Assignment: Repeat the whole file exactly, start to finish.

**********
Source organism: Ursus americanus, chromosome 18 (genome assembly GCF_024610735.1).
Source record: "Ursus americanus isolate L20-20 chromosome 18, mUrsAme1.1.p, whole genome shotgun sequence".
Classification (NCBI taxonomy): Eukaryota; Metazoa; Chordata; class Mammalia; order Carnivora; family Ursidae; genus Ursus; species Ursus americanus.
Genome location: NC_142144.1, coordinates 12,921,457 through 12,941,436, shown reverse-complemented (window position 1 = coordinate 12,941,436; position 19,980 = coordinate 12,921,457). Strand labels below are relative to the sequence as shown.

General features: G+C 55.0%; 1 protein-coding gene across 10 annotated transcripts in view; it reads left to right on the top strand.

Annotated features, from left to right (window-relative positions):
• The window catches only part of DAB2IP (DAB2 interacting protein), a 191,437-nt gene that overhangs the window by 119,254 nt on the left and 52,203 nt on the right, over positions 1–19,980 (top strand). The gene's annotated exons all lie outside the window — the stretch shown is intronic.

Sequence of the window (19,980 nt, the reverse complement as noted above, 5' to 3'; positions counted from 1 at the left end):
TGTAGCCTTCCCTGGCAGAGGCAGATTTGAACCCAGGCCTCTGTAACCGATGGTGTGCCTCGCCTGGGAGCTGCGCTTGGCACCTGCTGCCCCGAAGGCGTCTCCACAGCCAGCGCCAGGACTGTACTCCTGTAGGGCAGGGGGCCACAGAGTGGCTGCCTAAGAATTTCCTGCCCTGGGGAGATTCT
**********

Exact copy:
Source organism: Ursus americanus, chromosome 18 (genome assembly GCF_024610735.1).
Source record: "Ursus americanus isolate L20-20 chromosome 18, mUrsAme1.1.p, whole genome shotgun sequence".
Classification (NCBI taxonomy): Eukaryota; Metazoa; Chordata; class Mammalia; order Carnivora; family Ursidae; genus Ursus; species Ursus americanus.
Genome location: NC_142144.1, coordinates 12,921,457 through 12,941,436, shown reverse-complemented (window position 1 = coordinate 12,941,436; position 19,980 = coordinate 12,921,457). Strand labels below are relative to the sequence as shown.

General features: G+C 55.0%; 1 protein-coding gene across 10 annotated transcripts in view; it reads left to right on the top strand.

Annotated features, from left to right (window-relative positions):
• The window catches only part of DAB2IP (DAB2 interacting protein), a 191,437-nt gene that overhangs the window by 119,254 nt on the left and 52,203 nt on the right, over positions 1–19,980 (top strand). The gene's annotated exons all lie outside the window — the stretch shown is intronic.

Sequence of the window (19,980 nt, the reverse complement as noted above, 5' to 3'; positions counted from 1 at the left end):
TGTAGCCTTCCCTGGCAGAGGCAGATTTGAACCCAGGCCTCTGTAACCGATGGTGTGCCTCGCCTGGGAGCTGCGCTTGGCACCTGCTGCCCCGAAGGCGTCTCCACAGCCAGCGCCAGGACTGTACTCCTGTAGGGCAGGGGGCCACAGAGTGGCTGCCTAAGAATTTCCTGCCCTGGGGAGATTCT